It’s Not About Abortion: Chloë Whitehorn on Writing ‘Blood River’
Chloë Whitehorn’s new play, Blood River, is set in a world where Roe v. Wade has been overturned and abortion is illegal. The play follows three women—a mother, a daughter, and a reproductive rights activist—as they navigate life where the lines between law and religion have become dangerously blurred.
This interview has been edited for length and clarity.
So yes, okay. It is about abortion. But to call Blood River an ‘abortion play’, or even an ‘issue play’, would be to grossly oversimplify the many layers that Whitehorn has woven into it. “It’s a digression from what I normally write—tragic love stories… It’s a story about three women and the impact of other people’s decisions on their lives.”
A graduate of Queen’s University’s theatre program, Whitehorn is drawn to examining taboo moralities and tragic love in her writing. “I was always the taboo topic person, even as a kid.” She recalls moments at the dinner table where her mother would try to initiate innocuous conversations: How was your day? If you were a tree, what kind of tree would you be? “And I was like, ‘What do you think about abortion?’ It’s the exchange of ideas, that’s why we’re sitting together eating. Otherwise, it’s just listening to each other chew, right? That’s just gross.”
After moving her family back to Canada from the southern United States, Whitehorn met up with Theatre Kingston’s artistic director, Rosemary Doyle. “I told her the story of how we moved back. We were up [in Canada] visiting my in-laws right after Roe v. Wade got overturned—which, when that happened, I literally just stood in front of the TV crying. So we were on the train passing through small towns, going, ‘This looks cute. What’s the real estate like? Can we move here?’”
Hearing about Whitehorn’s experience living in South Carolina, Doyle suggested that she write a play about it. Whitehorn agreed, and Theatre Kingston commissioned her to write Blood River, which opens at the Baby Grand Theatre on October 25th.
To find a way into such an enormous topic, Whitehorn took a character-driven approach. “Diane is Cybelle’s mother, and Karen is Diane’s friend from high school.” While Karen puts her life at risk for women’s autonomy and Cybelle questions her conservative religious upbringing, Diane must reckon with the choices she’s made in raising her daughter. “ The [friendship] is just as important as the mother-daughter relationship. And how women care for each other, how they affect each other, how their interactions change each other.”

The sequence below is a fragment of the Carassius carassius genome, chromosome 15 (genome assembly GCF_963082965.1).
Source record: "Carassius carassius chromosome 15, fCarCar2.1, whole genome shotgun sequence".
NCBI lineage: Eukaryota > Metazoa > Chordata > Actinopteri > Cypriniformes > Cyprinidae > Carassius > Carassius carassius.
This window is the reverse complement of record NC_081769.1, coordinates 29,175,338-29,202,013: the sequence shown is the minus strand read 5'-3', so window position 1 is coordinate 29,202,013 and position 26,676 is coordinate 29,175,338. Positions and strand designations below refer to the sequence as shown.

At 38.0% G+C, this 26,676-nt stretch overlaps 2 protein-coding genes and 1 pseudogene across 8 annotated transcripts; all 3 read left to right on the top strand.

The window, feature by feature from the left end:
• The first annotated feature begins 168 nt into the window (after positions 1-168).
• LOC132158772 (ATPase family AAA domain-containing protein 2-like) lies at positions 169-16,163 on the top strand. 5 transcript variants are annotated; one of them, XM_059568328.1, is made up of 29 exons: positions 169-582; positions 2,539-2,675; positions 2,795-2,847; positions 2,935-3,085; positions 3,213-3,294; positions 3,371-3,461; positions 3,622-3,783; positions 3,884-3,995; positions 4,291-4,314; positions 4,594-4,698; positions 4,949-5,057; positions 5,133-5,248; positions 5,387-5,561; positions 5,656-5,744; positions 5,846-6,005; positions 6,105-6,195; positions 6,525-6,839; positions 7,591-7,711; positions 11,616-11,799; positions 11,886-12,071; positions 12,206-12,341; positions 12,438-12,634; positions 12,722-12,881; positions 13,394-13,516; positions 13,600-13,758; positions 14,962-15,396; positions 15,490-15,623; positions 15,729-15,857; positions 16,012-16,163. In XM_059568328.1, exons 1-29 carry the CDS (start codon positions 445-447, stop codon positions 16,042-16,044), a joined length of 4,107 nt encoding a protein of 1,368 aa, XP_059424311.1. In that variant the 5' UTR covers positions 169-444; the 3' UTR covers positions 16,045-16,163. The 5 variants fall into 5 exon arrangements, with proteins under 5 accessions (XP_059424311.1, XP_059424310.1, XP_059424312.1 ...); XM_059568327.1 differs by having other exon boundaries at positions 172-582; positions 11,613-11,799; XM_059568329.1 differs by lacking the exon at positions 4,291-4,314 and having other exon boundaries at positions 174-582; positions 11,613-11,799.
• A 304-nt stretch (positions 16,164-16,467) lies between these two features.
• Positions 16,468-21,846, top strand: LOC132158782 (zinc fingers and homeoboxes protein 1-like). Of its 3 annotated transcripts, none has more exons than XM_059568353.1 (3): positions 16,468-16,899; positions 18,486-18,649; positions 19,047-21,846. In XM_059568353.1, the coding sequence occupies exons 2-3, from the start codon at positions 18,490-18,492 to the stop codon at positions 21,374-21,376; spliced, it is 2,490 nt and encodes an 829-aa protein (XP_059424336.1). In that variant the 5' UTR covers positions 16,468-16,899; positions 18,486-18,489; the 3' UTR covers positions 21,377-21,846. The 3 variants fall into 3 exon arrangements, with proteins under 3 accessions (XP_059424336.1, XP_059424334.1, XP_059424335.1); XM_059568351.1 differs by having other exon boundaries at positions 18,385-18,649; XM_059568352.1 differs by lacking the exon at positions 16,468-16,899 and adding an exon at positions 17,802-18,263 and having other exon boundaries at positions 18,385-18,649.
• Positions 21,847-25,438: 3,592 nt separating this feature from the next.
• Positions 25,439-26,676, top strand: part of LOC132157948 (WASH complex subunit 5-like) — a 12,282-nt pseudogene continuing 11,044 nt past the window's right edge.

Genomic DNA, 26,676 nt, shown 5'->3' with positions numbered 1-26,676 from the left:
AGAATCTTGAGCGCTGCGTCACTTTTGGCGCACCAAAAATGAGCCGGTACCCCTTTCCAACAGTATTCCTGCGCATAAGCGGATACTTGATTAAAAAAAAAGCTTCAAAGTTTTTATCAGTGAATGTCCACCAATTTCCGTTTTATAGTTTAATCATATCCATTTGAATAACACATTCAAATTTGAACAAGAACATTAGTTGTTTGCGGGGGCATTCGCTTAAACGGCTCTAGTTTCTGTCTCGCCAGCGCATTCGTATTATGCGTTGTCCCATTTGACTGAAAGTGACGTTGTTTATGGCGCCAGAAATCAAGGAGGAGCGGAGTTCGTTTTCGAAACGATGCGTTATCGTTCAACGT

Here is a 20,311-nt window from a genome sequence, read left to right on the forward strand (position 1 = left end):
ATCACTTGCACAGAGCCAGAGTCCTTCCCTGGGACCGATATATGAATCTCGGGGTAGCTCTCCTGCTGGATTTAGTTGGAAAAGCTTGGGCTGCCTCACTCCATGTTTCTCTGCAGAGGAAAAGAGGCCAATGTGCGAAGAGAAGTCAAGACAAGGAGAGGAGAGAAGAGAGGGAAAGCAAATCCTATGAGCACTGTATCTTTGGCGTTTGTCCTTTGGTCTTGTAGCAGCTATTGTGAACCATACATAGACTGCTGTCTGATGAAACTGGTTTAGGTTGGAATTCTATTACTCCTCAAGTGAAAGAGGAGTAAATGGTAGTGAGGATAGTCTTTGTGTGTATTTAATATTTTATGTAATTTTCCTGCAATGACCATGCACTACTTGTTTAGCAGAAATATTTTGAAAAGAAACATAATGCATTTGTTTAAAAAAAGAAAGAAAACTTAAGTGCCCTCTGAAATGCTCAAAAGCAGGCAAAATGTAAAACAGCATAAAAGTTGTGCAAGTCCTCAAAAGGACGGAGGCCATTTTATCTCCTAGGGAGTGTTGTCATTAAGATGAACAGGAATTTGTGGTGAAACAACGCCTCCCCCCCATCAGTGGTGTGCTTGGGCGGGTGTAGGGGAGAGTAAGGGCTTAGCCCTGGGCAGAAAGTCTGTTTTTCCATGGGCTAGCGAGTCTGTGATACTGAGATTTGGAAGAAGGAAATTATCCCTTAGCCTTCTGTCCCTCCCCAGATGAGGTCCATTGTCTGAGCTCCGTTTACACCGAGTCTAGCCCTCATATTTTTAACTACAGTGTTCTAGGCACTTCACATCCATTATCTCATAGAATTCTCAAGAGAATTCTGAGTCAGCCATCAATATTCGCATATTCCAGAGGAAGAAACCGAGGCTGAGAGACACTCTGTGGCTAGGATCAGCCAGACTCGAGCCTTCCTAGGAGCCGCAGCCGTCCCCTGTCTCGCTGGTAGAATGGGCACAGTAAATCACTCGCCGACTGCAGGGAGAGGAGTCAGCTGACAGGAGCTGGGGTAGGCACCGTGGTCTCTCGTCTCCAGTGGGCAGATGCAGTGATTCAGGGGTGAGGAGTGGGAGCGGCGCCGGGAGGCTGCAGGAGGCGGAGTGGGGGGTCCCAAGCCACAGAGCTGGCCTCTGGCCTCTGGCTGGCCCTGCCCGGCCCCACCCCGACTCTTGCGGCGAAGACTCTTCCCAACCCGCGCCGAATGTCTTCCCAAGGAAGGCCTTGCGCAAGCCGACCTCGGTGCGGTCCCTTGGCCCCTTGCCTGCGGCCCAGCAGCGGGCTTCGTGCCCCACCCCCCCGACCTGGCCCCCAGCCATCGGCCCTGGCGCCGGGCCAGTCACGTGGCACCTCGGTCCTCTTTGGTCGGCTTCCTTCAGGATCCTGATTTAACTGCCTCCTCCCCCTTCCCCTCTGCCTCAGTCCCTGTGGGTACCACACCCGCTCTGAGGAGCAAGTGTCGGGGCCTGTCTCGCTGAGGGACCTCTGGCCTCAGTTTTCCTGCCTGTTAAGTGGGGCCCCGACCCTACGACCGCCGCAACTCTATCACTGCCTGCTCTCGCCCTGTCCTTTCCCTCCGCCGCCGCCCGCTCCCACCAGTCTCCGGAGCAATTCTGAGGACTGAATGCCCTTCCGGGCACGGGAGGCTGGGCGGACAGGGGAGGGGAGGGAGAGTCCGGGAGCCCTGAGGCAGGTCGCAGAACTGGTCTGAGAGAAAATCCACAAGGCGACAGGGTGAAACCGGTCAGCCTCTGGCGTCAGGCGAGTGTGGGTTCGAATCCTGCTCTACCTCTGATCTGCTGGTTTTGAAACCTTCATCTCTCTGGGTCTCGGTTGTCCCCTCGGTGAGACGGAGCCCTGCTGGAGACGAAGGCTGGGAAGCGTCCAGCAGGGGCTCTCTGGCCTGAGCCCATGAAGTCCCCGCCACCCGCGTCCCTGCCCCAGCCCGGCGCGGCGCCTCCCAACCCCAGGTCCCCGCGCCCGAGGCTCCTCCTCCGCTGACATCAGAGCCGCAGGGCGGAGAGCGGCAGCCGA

Death and grief loom large in Whitehorn’s writing, and Blood River is no exception. Karen’s name is an allusion to Charon, the ferryman in ancient Greek mythology who rows the dead across the river Styx. It’s not all mythology—Whitehorn draws from personal experiences, too: “I stole from my life for this play. The opening line of the play is, ‘I was holding my mother’s hand when she died.’ And that’s where we start on the journey of it. So it’s not just about abortion. There’s also mothers and daughters, and life and death and all the stuff in between.”
Even the abortion debate isn’t really about abortion. “It’s about control,” says Whitehorn. “Making abortion illegal is not about abortion. Criminalizing it is a tool to disenfranchise women and create a reason to either imprison or to kill them, indirectly, by denying them the healthcare that they need. It creates economic issues, hardships, insecurities, evictions, debt, bankruptcy. And women who are denied abortions are often more likely to stay with violent partners. So there’s all these other layers.”
Writing from multiple perspectives on this topic proved to be challenging. “I mean, I obviously have my own take on it. But I think I tried—not to be neutral, I can’t be neutral—but to at least show more than one perspective, how people might come at things from a different point of view.” She drew from her experience living in South Carolina. “Being down there when [the 2016 election] happened, it was eye-opening… In order to just exist, you sort of have to try and see other people’s perspectives, even if you think they’re wrong. So the characters sort of came from the people I met down there as well.”
Whitehorn is excited to see the cast bring Blood River to life under Doyle’s direction. “She is fabulous. Even just watching her during the auditions, how she directed actors—it was like a masterclass in acting… She really is diving into the emotions and the script. There’s this line about the river rocking someone, cradling them… She’s like, ‘Listen to these words. These are very maternal words. Find it there.’”
The process has been intense, but the results are worthwhile. “From what I can tell, it’s hard-hitting, and the actors feel emotionally drained after every rehearsal, just digging into it. It’s heavy stuff, it’s dark, but they’re still trying to find humor and light in it. I’m hoping the audience leaves, not with a sense of dread, but with a hope of what we can do to change things.”
She hopes that audiences will come with an open mind and be ready to think deeply. “It’s not escapism, popcorn movie stuff. You have to actually engage, which I think is the point of theatre. Otherwise, there wouldn’t be a live audience. It’s not just people putting on a show that you just watch—you need to engage with it in order to really get any meaning out of it.”
Theatre Kingston’s production of ‘Blood River’ plays at the Baby Grand Theatre from October 25th to November 12th, 2023. Tickets and more information can be found here. To learn more about Chloë Whitehorn and her work, visit her website.
This article was edited on December 1st, 2023 to update formatting.